Friedrich Lütge , who had negotiated permission for the yearbooks to continue to appear, and Erich Preiser became publishers from 1943 onwards. Two volumes were published in 1943 and 1944, and then the yearbooks for economics and statistics were banned.

After the Second World War, the yearbooks could be reissued from 1949 onwards with the editors Lütge and Preiser. From the management of the publishing house in Jena (which was now in the GDR), the Piscator-Verlag was founded in West Germany as a base, where the yearbooks would appear in the future. In 1953 the Jena publishing house was expropriated and its owners moved to Stuttgart in the west. From 1953 the yearbooks were published by Gustav Fischer Verlag in Stuttgart. Erich Preiser died in August 1967. A little later, Lütge, who was marked by illness, withdrew from publishing the yearbooks in May 1968.

From 1968 to 1982 Knut Borchardt , Alfred Eugen Ott and Heinrich Strecker were the editors. Borchardt was a student of Lütge and Ott was a student of Preiser. Strecker, a student of Oskar Anderson, was a professor of statistics and mathematics in Tübingen. At the end of 1982 Borchardt withdrew from the editorial office; For him, the three professors Heinz Lampert, Alois Oberhauser and Adolf Wagner moved up into the now five-person editorial team. Ott died in 1994; his duties were taken over from 1995 by Adolf Wagner. At the same time, the circle of editors was expanded again - in agreement with the Lucius & Lucius publishing house . In addition, Wolfgang Franz, Gerhard Kleinhenz, Werner Neubauer and Wolfgang Eichhorn (the latter only temporarily) were added. When the circle was enlarged in 1999, Peter Stahlecker and Dietmar Wellisch joined them.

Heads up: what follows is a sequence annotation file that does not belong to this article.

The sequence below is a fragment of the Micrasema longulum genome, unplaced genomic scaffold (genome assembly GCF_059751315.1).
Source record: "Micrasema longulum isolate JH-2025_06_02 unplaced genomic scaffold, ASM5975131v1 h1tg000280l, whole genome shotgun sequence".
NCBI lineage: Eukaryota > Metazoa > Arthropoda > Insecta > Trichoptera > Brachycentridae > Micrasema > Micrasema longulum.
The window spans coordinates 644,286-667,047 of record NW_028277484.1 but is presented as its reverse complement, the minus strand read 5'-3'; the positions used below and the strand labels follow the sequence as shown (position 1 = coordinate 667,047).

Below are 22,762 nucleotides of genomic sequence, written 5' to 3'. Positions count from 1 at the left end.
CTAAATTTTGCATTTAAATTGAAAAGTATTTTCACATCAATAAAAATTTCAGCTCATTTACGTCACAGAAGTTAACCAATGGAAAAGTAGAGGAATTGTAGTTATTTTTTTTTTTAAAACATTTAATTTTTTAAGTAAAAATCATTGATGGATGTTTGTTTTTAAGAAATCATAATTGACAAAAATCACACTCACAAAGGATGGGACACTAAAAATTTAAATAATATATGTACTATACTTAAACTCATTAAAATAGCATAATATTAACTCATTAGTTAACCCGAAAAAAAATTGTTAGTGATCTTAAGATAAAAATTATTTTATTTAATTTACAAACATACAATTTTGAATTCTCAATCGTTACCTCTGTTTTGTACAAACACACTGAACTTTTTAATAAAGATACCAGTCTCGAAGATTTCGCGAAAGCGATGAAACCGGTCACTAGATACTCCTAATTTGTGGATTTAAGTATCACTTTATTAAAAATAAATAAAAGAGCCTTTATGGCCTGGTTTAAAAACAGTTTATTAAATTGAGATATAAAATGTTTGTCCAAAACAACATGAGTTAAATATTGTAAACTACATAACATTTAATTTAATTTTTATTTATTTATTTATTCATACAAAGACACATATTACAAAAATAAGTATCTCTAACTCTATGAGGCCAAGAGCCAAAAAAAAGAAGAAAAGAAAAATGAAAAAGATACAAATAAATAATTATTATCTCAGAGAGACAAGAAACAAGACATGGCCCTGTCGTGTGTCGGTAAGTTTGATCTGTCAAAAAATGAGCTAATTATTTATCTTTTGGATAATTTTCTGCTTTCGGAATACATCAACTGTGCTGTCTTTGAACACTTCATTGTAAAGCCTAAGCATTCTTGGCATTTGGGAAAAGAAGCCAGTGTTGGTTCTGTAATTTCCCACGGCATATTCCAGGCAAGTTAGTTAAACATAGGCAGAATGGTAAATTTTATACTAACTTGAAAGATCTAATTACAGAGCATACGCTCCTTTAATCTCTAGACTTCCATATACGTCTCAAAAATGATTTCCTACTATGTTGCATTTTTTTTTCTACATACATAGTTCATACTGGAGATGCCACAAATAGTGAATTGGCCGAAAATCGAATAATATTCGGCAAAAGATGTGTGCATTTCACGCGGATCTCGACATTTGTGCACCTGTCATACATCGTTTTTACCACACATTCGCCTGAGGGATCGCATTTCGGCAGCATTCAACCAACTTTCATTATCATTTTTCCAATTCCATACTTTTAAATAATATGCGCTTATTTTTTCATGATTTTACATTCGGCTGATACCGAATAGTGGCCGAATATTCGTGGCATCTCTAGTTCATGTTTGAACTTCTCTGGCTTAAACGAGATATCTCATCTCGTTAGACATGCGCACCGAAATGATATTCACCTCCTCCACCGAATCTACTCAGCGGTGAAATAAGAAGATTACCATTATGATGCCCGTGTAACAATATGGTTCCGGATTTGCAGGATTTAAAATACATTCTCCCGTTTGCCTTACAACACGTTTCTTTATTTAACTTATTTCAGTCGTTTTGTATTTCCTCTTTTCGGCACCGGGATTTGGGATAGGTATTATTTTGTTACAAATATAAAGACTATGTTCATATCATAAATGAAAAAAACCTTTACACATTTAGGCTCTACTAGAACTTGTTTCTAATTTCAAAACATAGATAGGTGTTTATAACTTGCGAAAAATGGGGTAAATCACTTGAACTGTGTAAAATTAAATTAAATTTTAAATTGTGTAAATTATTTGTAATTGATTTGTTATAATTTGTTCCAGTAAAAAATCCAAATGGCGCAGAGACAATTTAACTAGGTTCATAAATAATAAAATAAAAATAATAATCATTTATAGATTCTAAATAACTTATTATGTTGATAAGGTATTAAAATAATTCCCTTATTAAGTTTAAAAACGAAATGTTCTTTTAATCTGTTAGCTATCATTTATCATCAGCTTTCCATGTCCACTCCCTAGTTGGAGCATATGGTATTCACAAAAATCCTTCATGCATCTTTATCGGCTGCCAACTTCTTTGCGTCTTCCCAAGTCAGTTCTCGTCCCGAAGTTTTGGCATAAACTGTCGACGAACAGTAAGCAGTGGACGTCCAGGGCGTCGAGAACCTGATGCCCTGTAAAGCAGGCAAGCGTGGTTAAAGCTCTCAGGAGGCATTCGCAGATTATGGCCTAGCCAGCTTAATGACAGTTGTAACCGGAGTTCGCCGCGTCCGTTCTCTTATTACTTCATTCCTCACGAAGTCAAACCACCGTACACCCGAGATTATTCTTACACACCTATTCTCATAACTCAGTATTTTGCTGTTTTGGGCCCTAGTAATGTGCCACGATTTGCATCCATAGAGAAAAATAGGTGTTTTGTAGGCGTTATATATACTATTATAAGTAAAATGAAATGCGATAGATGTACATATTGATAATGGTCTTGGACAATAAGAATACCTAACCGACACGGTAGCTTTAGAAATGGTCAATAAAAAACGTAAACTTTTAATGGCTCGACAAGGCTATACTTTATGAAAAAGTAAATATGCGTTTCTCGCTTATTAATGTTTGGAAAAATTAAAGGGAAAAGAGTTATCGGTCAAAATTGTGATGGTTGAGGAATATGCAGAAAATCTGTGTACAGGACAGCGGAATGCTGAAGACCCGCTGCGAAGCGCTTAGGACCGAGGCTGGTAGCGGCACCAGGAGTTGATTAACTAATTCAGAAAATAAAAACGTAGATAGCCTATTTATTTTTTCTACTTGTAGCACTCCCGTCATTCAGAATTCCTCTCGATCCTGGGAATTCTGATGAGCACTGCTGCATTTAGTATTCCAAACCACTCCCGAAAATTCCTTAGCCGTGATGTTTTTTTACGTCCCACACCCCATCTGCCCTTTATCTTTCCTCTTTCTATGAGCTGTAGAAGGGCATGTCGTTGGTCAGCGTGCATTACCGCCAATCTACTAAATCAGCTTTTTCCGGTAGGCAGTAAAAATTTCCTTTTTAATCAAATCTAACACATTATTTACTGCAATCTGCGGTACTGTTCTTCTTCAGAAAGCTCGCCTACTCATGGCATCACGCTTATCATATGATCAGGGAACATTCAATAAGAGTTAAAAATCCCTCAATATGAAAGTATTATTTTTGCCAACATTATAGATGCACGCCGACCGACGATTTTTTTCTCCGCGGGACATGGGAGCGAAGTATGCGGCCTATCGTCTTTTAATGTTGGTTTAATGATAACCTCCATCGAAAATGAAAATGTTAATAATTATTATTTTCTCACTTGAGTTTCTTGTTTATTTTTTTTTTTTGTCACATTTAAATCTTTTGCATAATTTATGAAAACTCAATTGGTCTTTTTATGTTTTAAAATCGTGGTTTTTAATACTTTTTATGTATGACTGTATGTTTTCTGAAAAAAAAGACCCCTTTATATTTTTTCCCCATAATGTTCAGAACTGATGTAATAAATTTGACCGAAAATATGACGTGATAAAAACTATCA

From 2000 to 2004 the group of editors consisted of Adolf Wagner, Heinrich Strecker, Wolfgang Franz , Gerhard Kleinhenz, Heinz Lampert, Werner Neubauer, Peter Stahlecker and Dietmar Wellisch.

From 2005 to 2007 Wolfgang Franz acted as managing editor. The editorial board also included Gerhard Kleinhenz, Werner Smolny, Peter Stahlecker, Adolf Wagner, Joachim Wagner, Dietmar Wellisch and Peter Winker as well as the advisory board appointed for the first time. There was a stronger focus on work that combines theoretical foundations with empirical analysis. At the same time, new research areas were taken up through the increased use of thematic booklets.

Peter Winker has been the managing editor since 2008. The group of editors also includes Wolfgang Franz , Gerhard Kleinhenz (until 2008), Werner Smolny, Peter Stahlecker, Adolf Wagner (until 2011), Joachim Wagner and Dietmar Wellisch (until 2010).


  • Otto-Ernst Krawehl: The "Yearbooks for Economics and Statistics" under the editors Bruno Hildebrand and Johannes Conrad (1863-1915) . Munich: Verlag Documentation, 1977 (= book and magazine in intellectual history and science; Vol. 1), ISBN 3-7940-6450-X ; New print edition and e-book Berlin: De Gruyter, 2012, ISBN 978-3-11-218544-5